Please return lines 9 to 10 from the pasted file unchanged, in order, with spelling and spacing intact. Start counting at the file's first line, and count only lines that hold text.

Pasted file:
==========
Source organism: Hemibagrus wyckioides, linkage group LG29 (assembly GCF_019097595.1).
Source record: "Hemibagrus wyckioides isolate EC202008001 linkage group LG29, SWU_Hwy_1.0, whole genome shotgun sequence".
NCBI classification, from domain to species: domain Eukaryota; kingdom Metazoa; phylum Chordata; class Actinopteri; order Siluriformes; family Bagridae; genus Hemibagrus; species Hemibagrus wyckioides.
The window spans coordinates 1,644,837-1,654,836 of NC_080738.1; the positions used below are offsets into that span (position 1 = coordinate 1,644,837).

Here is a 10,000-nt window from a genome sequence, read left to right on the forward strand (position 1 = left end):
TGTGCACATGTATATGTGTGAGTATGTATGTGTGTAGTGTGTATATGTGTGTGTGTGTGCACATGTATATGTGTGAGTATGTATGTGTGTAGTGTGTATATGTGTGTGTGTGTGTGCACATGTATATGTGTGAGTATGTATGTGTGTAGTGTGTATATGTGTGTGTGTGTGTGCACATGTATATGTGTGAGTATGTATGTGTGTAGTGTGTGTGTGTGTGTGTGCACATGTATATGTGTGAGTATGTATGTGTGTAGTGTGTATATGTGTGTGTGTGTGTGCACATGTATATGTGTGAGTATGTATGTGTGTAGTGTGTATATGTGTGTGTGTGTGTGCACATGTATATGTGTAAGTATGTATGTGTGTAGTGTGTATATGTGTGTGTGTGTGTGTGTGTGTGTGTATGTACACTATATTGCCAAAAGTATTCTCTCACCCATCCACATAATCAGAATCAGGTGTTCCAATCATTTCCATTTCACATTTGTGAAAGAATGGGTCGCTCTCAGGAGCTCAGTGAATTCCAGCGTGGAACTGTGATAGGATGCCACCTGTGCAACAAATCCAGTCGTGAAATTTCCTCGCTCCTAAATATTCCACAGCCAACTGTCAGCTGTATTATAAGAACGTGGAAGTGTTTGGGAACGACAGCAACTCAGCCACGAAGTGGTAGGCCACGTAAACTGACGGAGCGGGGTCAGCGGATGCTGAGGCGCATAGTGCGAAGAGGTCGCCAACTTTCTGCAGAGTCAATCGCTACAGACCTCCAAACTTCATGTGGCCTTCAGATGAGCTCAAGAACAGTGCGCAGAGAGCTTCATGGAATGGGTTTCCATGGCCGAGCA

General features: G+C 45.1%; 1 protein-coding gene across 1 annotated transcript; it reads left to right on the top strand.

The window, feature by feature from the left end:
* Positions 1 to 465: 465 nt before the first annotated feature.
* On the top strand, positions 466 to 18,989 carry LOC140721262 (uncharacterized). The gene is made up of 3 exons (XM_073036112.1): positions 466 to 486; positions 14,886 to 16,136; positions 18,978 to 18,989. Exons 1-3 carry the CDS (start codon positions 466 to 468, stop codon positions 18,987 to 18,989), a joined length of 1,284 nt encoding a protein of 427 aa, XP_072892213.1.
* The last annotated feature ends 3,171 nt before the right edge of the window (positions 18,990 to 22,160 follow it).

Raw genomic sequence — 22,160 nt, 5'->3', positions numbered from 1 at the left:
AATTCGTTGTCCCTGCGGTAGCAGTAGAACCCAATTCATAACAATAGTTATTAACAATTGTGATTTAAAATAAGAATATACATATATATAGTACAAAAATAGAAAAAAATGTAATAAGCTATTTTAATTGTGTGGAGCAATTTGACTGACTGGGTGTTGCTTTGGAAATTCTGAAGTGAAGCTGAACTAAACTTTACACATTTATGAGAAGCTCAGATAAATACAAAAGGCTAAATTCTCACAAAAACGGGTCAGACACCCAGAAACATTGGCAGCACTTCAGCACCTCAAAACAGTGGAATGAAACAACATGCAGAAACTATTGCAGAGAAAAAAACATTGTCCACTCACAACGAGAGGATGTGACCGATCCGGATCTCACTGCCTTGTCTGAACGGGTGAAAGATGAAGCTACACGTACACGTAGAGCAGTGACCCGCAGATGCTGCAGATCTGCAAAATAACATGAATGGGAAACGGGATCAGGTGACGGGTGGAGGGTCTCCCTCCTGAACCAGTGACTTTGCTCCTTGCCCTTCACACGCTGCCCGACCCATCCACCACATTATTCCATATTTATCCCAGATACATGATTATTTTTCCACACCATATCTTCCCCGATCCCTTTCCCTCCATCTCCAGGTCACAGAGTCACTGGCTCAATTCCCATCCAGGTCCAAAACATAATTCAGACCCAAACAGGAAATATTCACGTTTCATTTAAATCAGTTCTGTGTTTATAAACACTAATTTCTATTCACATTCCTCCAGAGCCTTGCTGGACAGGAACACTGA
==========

* Positions 1 to 465: 465 nt before the first annotated feature.
* On the top strand, positions 466 to 18,989 carry LOC140721262 (uncharacterized). The gene is made up of 3 exons (XM_073036112.1): positions 466 to 486; positions 14,886 to 16,136; positions 18,978 to 18,989. Exons 1-3 carry the CDS (start codon positions 466 to 468, stop codon positions 18,987 to 18,989), a joined length of 1,284 nt encoding a protein of 427 aa, XP_072892213.1.